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The Constituent Assembly And The Revolutionary Left

Tuesday 25 March 2008, by Mahesh Maskey and Mary Deschene

As the elections to the constituent assembly draw near, the question
in Nepal seems not to be whether there will be a democratic republic,
but rather what kind of democratic republic it will be. “Bourgeois
democrats” would want to preserve the country’s capitalistic
character, while the “revolutionary left” will make every effort to
give it a transitional character to bring socialism on to the
nation’s agenda. “The reformist left” will vacillate between the two
courses but predominantly forge alliances with the “bourgeois

As the revolutionary left braces to complete the next stage of a
rather long bourgeois-democratic revolution in Nepal – the election
of a constituent assembly – these words of Lenin in 1905 may serve as
a beacon pointing the way toward socialism: “The proletariat must
carry the democratic revolution to completion, allying itself to the
mass of the peasantry in order to crush the autocratic resistance by
force and paralyse the bourgeois instability. The proletariat must
accomplish the socialist revolution, allying itself with the mass of
semi-proletarian elements of the population so as to crush the
bourgeoisie’s resistance by force and paralyse the instability of the
peasantry and the petty bourgeoisie.”

Lenin was emphatic that these tasks of the proletariat be carried out
even when the bourgeoisie recoiled from its responsibility during the
bourgeois-democratic revolution. Those who keep a close watch over
the history of class struggle in Nepal will know that the democratic
revolution has been delayed at certain junctures, but never halted.
Indeed, it has carried on even though the Nepali bourgeoisie recoiled
to such an extent that its representative party viewed itself and the
monarchy as Siamese twins with a single body and intertwined heads.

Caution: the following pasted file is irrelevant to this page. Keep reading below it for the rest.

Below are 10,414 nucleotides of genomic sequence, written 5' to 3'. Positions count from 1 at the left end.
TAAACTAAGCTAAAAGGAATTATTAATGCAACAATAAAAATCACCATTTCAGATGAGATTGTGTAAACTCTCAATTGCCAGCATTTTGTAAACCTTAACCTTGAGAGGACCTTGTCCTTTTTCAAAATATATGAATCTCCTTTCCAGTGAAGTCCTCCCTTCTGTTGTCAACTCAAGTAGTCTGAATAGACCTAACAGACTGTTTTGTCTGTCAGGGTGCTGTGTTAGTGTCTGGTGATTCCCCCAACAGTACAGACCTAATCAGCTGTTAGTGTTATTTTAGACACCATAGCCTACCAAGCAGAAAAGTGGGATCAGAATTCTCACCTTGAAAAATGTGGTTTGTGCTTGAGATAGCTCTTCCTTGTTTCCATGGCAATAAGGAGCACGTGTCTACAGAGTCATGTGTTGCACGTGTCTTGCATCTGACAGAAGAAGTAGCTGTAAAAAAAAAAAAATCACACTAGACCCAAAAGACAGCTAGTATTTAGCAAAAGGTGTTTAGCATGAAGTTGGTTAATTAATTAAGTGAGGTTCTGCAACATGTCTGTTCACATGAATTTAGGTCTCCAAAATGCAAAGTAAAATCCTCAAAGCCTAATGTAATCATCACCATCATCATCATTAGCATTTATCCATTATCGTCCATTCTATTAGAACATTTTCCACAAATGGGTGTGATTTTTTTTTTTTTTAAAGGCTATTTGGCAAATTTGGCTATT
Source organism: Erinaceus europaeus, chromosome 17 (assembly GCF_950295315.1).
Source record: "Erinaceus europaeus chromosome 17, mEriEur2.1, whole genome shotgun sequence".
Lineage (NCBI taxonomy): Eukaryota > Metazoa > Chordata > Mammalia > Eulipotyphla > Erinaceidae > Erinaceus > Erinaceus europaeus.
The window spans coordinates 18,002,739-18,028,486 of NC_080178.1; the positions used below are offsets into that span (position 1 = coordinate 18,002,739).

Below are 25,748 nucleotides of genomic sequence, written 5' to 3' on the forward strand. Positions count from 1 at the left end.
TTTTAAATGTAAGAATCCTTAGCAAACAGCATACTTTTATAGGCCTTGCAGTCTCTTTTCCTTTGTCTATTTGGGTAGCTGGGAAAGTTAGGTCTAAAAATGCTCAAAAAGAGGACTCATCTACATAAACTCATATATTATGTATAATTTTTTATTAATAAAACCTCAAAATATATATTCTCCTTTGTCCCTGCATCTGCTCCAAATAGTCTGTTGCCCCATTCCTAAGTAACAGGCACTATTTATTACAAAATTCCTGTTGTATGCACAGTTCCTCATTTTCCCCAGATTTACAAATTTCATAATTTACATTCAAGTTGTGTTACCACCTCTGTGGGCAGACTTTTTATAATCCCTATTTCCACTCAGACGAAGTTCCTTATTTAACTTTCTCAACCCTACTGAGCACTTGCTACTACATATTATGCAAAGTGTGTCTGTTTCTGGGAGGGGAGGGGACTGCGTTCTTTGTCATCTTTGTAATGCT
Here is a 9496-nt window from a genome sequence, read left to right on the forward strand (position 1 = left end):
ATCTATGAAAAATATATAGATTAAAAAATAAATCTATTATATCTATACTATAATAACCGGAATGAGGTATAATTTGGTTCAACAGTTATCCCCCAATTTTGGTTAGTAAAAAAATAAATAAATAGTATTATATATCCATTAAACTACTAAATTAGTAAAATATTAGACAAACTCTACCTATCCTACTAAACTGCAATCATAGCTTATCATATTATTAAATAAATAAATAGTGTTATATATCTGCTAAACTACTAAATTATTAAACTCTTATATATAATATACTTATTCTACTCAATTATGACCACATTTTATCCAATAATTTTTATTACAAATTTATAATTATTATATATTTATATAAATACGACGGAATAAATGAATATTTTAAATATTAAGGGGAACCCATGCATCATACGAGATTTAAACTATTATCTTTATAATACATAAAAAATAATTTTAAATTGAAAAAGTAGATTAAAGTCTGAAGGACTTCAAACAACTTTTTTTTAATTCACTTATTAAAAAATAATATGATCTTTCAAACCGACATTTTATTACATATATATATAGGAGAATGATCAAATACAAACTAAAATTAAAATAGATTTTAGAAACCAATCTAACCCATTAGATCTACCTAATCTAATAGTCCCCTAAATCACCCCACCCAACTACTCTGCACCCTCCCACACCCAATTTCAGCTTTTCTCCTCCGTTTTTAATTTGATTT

The bourgeoisie came to favour constitutional monarchy, undermining
the call for a democratic republic from the left. In 1958 they
abandoned the struggle for a constituent assembly in favour of the
constitution given by the then monarch, won an election under that
constitution, but were soon stripped of state power by enforcement of
a clause of that same constitution. The stance of the Nepali
bourgeoisie can be viewed as a local manifestation of a world- wide
phenomenon in predominantly feudal states surviving under the grip of
imperialism and colonialism or neocolonialism. These outside forces
were aligning with local feudal forces for easy access to, and
exploitation of, the national resources, and to ensure their
influence in a geo- strategically sensitive territory. The character
and attitude of the bourgeoisie was also changing under such
influences; over time they turned themselves into comprador and
bureaucratic capitalists who gained more by compromising with
feudal and imperialist elements than by standing against them. As a
class, the bourgeoisie found a comfortable perch under the
protective wing of a bourgeois monarchist party. Thus Nepal came to
witness the sorry development of the Nepali Congress which, while
proclaiming “democratic socialist” principles, in practice preferred
to forge alliances with monarchist forces rather than with the left,
even though the monarchy kept on pushing them out of political power
and when- ever possible out of the state political apparatus all

Left Extends the Boundaries

As the bourgeoisie recoiled from its historic tasks to curl up
subserviently at the feet of the monarch, responsibility to
complete the democratic revolution and hold a constituent assembly
election fell to the fledgling revolutionary left, representing the
proletarian class. They were clear that only by completing the
course of bourgeois-democratic revolution, of new democracy, could
they embark on the path of socialist revolution. Realising that
they could not step outside or past the bourgeois-democratic
boundaries of the Nepali revolution as it was currently
constituted, the revolutionary left made every effort to extend
those boundaries, pushing the bourgeoisie further along the path
toward its completion, whenever and wherever the latter tended to
stop due to its own limitations. Alliances made with the peasantry,
expressed in rural class struggle, have been the main means to
expand those boundaries and to pressure the bourgeoisie.